Alveola is a word that is not commonly used in everyday language, but it has a specific meaning in biology and anatomy. In this article, we will explore the definition and meaning of alveola, its origin, synonyms, antonyms, and associations.
Alveola is a plural form of alveolus, which is a small cavity or sac in the body. In anatomy, it refers to the small air sacs in the lungs where gas exchange occurs. In dentistry, alveola refers to the socket in the jawbone where the roots of teeth are anchored.
The word alveola comes from the Latin word “alveolus,” which means “a small cavity or hollow.” It was first used in the English language in the mid-17th century.
Meaning in different dictionaries
According to the Merriam-Webster dictionary, alveola is defined as “a small cavity or hollow.” The Oxford English Dictionary defines it as “a small sac or cavity, especially one of the air cells in the lungs.”
Alveola is primarily associated with anatomy and biology. It is a crucial part of the respiratory system, where oxygen and carbon dioxide are exchanged. In dentistry, alveola is associated with tooth extraction and oral surgery.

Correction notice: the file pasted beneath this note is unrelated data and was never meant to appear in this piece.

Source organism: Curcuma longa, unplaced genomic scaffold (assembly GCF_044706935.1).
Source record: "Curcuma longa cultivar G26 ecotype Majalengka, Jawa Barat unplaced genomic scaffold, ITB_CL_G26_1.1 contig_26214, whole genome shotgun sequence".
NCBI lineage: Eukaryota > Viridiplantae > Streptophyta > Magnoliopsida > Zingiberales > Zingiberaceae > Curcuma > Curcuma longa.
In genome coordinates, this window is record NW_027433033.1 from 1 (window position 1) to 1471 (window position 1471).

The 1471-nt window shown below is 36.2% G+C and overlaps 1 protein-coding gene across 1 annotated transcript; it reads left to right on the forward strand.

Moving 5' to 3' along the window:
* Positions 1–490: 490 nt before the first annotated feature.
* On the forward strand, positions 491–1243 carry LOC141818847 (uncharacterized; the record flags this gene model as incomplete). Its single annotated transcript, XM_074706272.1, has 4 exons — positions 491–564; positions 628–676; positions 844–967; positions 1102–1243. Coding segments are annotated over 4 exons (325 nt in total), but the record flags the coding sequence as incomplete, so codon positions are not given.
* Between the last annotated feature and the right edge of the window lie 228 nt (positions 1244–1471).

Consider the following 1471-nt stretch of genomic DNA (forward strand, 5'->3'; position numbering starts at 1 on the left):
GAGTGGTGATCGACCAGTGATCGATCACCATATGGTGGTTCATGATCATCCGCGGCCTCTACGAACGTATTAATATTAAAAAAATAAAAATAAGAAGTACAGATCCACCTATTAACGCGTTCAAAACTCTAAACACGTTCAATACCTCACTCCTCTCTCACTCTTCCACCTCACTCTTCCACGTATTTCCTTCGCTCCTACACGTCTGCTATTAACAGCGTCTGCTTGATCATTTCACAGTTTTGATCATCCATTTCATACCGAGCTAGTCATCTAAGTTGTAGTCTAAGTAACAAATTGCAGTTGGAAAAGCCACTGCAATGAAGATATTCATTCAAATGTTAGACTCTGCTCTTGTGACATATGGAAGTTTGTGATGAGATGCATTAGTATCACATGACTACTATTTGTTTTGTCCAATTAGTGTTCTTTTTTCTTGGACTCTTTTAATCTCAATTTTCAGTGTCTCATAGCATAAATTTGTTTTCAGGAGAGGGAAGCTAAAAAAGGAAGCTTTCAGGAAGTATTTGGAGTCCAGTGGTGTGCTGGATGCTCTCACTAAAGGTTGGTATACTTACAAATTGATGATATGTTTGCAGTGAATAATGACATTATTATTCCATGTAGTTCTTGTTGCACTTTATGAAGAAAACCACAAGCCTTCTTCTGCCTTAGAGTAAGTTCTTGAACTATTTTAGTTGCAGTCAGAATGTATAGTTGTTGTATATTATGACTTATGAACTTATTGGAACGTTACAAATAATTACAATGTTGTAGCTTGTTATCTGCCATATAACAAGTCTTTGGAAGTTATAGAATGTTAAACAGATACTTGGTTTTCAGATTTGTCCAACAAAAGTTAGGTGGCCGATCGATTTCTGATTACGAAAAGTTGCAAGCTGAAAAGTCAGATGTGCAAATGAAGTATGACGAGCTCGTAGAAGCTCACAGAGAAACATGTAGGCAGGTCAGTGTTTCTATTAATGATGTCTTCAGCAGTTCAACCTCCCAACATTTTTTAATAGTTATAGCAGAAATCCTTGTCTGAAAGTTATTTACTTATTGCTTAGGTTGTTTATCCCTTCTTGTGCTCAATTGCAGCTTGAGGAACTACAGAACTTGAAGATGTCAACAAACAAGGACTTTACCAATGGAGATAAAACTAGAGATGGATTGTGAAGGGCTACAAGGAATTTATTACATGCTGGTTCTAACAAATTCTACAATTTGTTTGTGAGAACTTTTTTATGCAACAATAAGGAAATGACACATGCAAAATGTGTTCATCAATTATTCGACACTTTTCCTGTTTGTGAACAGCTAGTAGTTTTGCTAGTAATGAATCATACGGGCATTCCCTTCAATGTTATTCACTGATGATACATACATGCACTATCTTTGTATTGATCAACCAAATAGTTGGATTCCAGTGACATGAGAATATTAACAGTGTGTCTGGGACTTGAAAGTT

Some synonyms of alveola include air sac, cavity, sacculus, and alveolus.
There are no direct antonyms for alveola, but some related words that have opposite meanings include solid, continuous, and whole.
The same root words
Alveola shares the same root word as alveolus, which means “a small cavity or sac.” Other words that share this root include alveolate, which means “having many small cavities or cells,” and alveoliform, which means “shaped like an alveolus.”
- The alveola in the lungs are responsible for gas exchange.
- After tooth extraction, the dentist will clean the alveola to prevent infection.
- The alveolate structure of a sponge allows it to filter water efficiently.